By the numbers: Why this ancient rainforest is an important climate solution

Person with hat and jacket looking to the right of the frame toward a source of light filtering through mossy trees

Tongass National Forest, Alaska

Colin Arisman

Alaska’s Tongass absorbs more carbon than all other national forests

Trees absorb carbon dioxide and give off oxygen. This makes them some of our greatest allies in the fight against the climate crisis.   

Big, dense, old-growth forests are especially good at absorbing and trapping (or “sequestering”) carbon, the leading greenhouse gas causing climate change. The Tongass National Forest in Alaska is often referred to as “America’s Climate Forest,” the nation’s “climate insurance policy” and “a national champion” of carbon sequestration. 

But that only works if they're left standing. Once cut down, these trees release their stored carbon and can exacerbate the climate crisis. That’s why we need to protect old-growth trees in places like the Tongass.   

The Trump administration got rid of protections for the wildest parts of the Tongass. The White House said it plans to review that decision. We encourage President Biden to follow through on that promise and ultimately restore protections to this ancient rainforest. 

Sign the petition: Ask President Biden to protect the Tongass and wild forests  
Gray map of Alaska with the Tongass National Forest marks in dark green on the panhandle of the state

Tongass National Forest, Alaska


Let’s take a look at some key facts about why forests—and specifically the Tongass National Forest—are an important climate solution. 

How much more carbon pollution forests absorb if they’re left intact

Tongass National Forest has been called a “key weapon" for fighting climate change. The reason: big, old-growth trees are highly effective at trapping climate-warming greenhouse gas like carbon dioxide from the atmosphere and storing (or “sequestering”) it. Scientists have estimated that the Tongass accounts for about 8% of the carbon sequestered by all national forests. 

Bottom line: if left standing, these trees are crucial to combating the climate crisis. But when old-growth trees are logged, they release carbon back into the atmosphere, exacerbating the climate crisis rather than helping it. Research has found that carbon density in unmanaged forests is 60% higher than in managed forests. In other words, forests like the Tongass are most effective in helping the climate crisis when left alone.  

1.1 billion metric tons per year
The amount of carbon potentially absorbed by the world’s forests

Scientists have known for quite some time that plants—especially trees—are big-time absorbers of carbon dioxide and other greenhouse gases. A 2011 study tried to quantify the worldwide effect and reported a net global forest sink of as much as 1.1 petagrams—1.1 billion metric tons—of carbon per year. According to the EPA’s calculator, that means the world’s forests annually remove carbon from the atmosphere equivalent to that contained in nearly 54 million tanker trucks’ worth of gasoline.  

Aerial view of stacked logs with intact forest on the left side of the frame

Tongass National Forest, Alaska

Colin Arisman

Proportion of climate mitigation needs that can be addressed by forests and other “natural climate solutions”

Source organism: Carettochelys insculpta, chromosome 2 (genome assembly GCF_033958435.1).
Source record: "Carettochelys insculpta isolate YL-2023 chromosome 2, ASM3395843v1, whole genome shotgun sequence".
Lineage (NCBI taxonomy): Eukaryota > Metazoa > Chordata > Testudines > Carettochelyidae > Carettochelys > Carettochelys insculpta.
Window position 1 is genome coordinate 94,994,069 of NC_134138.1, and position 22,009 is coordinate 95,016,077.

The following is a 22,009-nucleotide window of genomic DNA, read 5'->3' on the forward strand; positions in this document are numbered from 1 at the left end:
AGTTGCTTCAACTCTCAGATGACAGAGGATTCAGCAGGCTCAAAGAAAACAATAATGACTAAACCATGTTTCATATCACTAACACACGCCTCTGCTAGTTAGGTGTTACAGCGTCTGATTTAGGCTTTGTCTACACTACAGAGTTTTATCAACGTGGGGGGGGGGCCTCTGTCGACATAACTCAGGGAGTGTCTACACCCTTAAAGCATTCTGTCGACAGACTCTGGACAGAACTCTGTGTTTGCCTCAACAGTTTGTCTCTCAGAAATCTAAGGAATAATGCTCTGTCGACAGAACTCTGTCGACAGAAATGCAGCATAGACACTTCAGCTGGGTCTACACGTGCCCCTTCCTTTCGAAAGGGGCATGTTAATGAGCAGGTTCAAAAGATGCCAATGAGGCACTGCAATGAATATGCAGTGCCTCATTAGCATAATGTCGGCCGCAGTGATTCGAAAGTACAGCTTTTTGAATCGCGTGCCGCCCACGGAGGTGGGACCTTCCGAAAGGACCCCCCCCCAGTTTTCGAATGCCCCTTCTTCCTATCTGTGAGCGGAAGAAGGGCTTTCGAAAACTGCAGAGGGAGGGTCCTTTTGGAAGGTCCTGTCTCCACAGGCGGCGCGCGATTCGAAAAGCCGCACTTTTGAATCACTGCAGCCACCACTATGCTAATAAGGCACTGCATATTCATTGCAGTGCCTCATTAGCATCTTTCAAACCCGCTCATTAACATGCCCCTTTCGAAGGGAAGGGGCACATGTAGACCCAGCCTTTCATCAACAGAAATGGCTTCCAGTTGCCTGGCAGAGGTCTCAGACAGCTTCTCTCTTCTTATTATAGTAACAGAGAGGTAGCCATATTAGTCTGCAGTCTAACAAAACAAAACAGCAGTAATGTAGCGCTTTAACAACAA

In recent weeks, the Biden administration has been emphasizing the importance of “nature-based solutions” as part of plans to address climate change. An oft-cited 2017 article in the Proceedings of the National Academy of Sciences found that such tools, including preventing the loss of forests, could account for more than one-third of carbon-mitigation needed to limit climate change to 2 degrees by the year 2030. Of those natural climate solutions, over two-thirds were related to forests (including management changes, planting new forests, etc). The report concluded such methods "will be a large component of any successful effort to mitigate climate change."

Drop in U.S. forest carbon storage between 1990 and 2018 as a result of deforestation

The chart below from a 2020 EPA report shows greenhouse gas balances resulting from “Land Use, Land-Use Change, and Forestry (LULUCF)” and illustrates that simply allowing U.S. forests to remain intact (see top line) preserves a huge carbon sink (represented by green block to the left side of the vertical line, as opposed to net carbon additions on the right side): 

But while forests are a big help in reducing greenhouse gases in the atmosphere, they’re trending in the wrong direction. Between 1990 and 2018, the net carbon dioxide equivalent sequestered by U.S. forests went from 843.3 million metric tons to 733.8 million metric tons—approximately an 8.2 percent decrease.   

Another distressing note: Deforestation has ramped up in the last few decades. Between 2000 and 2017, close to 1 billion acres of forest worldwide were disturbed by human activities, droughts and fires. Allowing that pattern to continue and failing to protect key forest land as forest land will severely hamper our ability to keep greenhouse gases in check. 

Lone small tree standing amid toppled trunks in a misty clearing with mountains in the background

Tongass National Forest, Alaska

Colin Arisman

Share of carbon absorbed by the largest 1% of trees

We know that the age of a forest’s trees is an important factor in how good it is at absorbing carbon pollution. But tree size matters, too; a 2018 study found that forests are unable to store large amounts of carbon without a population of large trees. The authors looked at 48 big forest plots around the world and found that the largest 1% of trees comprise 50% of live forest biomass. Since tree size is closely correlated with carbon capacity, that means the biggest, oldest trees are doing more than their fair share of carbon pollution absorption.